THE KYRGYZ REPUBLIC: THE PRESENT AND FUTURE OF INTERSTATE COOPERATION IN THE ENERGY SPHERE
Valentina KASYMOVA, Batyrkul BAETOV
Valentina Kasimova, D.Sc. (Econ.), professor at the Boris Yeltsin Kyrgyz-Russian Slavic University (Bishkek, Kyrgyzstan)
Batyrkul Baetov, Ph.D. (Econ.), Acting State Secretary, First Deputy of the Minister of Industry, Energy, and Fuel Resources of the Kyrgyz Republic (Bishkek, Kyrgyzstan)
1. The Level of Power Production and Interstate Cooperation
Its rich water resources (50 billion cu m of surface runoff a year, 13 billion cu m of potential ground water resources, 1,745 billion cu m of lake water, and 650 billion cu m of glaciers) set the Kyrgyz Republic apart from its neighbors. The region’s largest rivers (the Naryn, 807 km; Chu, 380 km, Talas, 200 km, Saryjaz, Kara Darya, Chatkal, and others that belong to the Syr Darya and Amu Darya basins) form their runoffs in Kyrgyzstan. Its hydropower potential is estimated at 162 billion kWh, or 38 percent of Central Asia’s total; it has not yet been fully tapped: the level does not exceed 8 to 9 percent. The annual hydropower potential of the smaller rivers is between 5 and 8 billion kWh; today the national economy uses only 3 percent. It is believed that non-traditional renewable energy sources may produce 800 million tons of standard fuel. So far, little has been done here either to exploit them to their maximum capacity.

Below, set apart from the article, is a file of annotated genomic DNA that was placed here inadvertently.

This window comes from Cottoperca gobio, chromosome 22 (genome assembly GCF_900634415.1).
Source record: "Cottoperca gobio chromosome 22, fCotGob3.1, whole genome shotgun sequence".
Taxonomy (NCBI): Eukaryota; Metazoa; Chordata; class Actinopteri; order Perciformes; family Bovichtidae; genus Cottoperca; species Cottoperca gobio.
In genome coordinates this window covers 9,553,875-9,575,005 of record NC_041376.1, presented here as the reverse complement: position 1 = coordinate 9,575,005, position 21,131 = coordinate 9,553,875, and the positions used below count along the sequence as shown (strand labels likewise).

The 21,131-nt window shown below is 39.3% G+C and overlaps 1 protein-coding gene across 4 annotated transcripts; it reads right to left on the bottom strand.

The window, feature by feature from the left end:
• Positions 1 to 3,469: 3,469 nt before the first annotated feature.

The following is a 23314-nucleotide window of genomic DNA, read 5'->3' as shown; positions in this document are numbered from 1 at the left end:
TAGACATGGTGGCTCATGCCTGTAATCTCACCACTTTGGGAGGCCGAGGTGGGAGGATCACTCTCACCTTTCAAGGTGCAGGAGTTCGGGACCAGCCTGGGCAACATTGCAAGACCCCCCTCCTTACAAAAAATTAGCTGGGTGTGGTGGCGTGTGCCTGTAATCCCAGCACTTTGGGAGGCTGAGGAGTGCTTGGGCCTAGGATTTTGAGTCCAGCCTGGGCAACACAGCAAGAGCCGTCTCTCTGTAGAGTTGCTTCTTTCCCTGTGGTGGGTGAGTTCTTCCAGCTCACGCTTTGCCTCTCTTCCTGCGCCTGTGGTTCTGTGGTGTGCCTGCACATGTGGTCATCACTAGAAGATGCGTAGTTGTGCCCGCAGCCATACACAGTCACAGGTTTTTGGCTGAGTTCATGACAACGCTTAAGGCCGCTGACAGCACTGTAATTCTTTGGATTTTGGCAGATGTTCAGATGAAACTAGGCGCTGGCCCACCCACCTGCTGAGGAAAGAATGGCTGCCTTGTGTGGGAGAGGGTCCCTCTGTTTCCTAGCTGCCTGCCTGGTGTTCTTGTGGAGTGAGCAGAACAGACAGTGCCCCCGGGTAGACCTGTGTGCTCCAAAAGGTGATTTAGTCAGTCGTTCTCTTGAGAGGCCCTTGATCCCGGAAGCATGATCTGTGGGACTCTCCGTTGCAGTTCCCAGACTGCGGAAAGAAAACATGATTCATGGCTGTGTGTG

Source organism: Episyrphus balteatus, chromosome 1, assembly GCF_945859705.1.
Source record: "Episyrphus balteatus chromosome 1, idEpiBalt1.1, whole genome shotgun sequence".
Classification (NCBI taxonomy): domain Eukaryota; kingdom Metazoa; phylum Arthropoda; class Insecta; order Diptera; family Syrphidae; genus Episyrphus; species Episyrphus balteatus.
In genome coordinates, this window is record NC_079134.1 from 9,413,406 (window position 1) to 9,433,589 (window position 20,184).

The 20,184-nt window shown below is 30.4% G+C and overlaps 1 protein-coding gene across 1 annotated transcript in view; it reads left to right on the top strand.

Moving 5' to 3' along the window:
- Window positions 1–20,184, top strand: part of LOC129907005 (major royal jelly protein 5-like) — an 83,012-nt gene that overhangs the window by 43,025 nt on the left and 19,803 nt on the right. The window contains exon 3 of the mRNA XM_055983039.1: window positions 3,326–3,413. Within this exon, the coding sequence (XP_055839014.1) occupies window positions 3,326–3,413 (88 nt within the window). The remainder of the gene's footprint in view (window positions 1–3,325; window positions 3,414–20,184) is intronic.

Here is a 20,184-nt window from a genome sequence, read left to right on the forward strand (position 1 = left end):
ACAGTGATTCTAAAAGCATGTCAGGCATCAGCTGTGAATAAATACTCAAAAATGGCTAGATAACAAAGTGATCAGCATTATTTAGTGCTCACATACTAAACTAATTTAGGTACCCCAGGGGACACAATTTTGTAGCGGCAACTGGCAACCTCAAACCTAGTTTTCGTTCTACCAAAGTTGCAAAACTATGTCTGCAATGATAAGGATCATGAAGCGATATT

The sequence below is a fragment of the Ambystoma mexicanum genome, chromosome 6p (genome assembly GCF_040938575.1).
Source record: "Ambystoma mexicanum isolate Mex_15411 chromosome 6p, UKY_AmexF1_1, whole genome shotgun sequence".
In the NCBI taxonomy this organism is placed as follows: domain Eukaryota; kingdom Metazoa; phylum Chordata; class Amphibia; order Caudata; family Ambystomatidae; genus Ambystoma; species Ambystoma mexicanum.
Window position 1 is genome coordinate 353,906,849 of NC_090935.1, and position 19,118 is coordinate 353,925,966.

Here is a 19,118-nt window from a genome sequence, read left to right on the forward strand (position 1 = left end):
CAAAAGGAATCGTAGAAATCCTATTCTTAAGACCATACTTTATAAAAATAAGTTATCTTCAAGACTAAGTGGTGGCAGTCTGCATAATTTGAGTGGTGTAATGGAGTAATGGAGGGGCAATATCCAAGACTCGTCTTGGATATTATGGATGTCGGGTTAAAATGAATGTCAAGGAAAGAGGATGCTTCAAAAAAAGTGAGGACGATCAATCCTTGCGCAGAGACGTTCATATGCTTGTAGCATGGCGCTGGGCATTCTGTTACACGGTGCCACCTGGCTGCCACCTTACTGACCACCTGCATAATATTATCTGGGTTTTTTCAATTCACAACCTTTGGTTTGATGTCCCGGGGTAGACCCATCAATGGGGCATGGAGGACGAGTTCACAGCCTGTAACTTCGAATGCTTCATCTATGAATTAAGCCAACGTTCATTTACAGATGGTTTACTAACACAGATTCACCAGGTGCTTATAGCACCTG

The republic’s hypothetical coal reserves are assessed at over 2 billion tons; the undiscovered reserves of oil and gas are equal to about 289 million tons of standard fuel; today, only a fraction of………………..